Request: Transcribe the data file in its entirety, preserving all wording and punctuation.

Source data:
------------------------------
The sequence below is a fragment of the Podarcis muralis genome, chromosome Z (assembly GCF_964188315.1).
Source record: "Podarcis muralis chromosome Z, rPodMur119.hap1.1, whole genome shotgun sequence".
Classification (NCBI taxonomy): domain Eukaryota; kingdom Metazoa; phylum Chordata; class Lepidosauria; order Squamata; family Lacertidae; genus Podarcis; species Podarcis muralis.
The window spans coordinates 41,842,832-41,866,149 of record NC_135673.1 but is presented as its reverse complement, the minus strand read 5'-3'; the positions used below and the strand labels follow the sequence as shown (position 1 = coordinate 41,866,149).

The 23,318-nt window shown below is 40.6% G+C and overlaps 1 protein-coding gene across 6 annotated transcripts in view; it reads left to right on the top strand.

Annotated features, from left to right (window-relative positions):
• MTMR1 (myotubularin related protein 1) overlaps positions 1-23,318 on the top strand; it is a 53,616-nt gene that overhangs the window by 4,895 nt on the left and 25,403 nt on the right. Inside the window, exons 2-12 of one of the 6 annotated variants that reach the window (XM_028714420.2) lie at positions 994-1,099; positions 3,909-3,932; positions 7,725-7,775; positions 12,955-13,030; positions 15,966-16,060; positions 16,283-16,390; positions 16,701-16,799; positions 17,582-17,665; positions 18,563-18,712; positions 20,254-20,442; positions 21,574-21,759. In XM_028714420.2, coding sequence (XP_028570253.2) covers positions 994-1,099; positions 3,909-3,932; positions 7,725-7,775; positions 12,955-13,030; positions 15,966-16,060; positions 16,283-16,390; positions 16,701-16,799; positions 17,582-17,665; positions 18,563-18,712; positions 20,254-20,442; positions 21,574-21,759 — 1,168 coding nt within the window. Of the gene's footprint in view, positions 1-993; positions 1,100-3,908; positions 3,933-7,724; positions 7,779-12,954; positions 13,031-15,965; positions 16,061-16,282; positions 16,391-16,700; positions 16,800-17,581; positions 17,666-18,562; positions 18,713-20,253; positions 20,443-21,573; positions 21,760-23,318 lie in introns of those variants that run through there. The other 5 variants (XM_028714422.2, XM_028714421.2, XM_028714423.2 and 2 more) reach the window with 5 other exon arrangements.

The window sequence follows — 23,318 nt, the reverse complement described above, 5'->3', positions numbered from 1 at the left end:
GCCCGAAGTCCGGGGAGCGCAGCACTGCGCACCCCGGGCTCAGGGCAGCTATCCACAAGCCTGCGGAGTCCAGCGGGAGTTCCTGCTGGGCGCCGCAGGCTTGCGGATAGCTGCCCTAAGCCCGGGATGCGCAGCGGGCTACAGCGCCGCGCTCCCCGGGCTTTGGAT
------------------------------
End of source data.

The sequence below is a fragment of the Podarcis muralis genome, chromosome Z (assembly GCF_964188315.1).
Source record: "Podarcis muralis chromosome Z, rPodMur119.hap1.1, whole genome shotgun sequence".
Classification (NCBI taxonomy): domain Eukaryota; kingdom Metazoa; phylum Chordata; class Lepidosauria; order Squamata; family Lacertidae; genus Podarcis; species Podarcis muralis.
The window spans coordinates 41,842,832-41,866,149 of record NC_135673.1 but is presented as its reverse complement, the minus strand read 5'-3'; the positions used below and the strand labels follow the sequence as shown (position 1 = coordinate 41,866,149).

The 23,318-nt window shown below is 40.6% G+C and overlaps 1 protein-coding gene across 6 annotated transcripts in view; it reads left to right on the top strand.

Annotated features, from left to right (window-relative positions):
• MTMR1 (myotubularin related protein 1) overlaps positions 1-23,318 on the top strand; it is a 53,616-nt gene that overhangs the window by 4,895 nt on the left and 25,403 nt on the right. Inside the window, exons 2-12 of one of the 6 annotated variants that reach the window (XM_028714420.2) lie at positions 994-1,099; positions 3,909-3,932; positions 7,725-7,775; positions 12,955-13,030; positions 15,966-16,060; positions 16,283-16,390; positions 16,701-16,799; positions 17,582-17,665; positions 18,563-18,712; positions 20,254-20,442; positions 21,574-21,759. In XM_028714420.2, coding sequence (XP_028570253.2) covers positions 994-1,099; positions 3,909-3,932; positions 7,725-7,775; positions 12,955-13,030; positions 15,966-16,060; positions 16,283-16,390; positions 16,701-16,799; positions 17,582-17,665; positions 18,563-18,712; positions 20,254-20,442; positions 21,574-21,759 — 1,168 coding nt within the window. Of the gene's footprint in view, positions 1-993; positions 1,100-3,908; positions 3,933-7,724; positions 7,779-12,954; positions 13,031-15,965; positions 16,061-16,282; positions 16,391-16,700; positions 16,800-17,581; positions 17,666-18,562; positions 18,713-20,253; positions 20,443-21,573; positions 21,760-23,318 lie in introns of those variants that run through there. The other 5 variants (XM_028714422.2, XM_028714421.2, XM_028714423.2 and 2 more) reach the window with 5 other exon arrangements.

The window sequence follows — 23,318 nt, the reverse complement described above, 5'->3', positions numbered from 1 at the left end:
GCCCGAAGTCCGGGGAGCGCAGCACTGCGCACCCCGGGCTCAGGGCAGCTATCCACAAGCCTGCGGAGTCCAGCGGGAGTTCCTGCTGGGCGCCGCAGGCTTGCGGATAGCTGCCCTAAGCCCGGGATGCGCAGCGGGCTACAGCGCCGCGCTCCCCGGGCTTTGGAT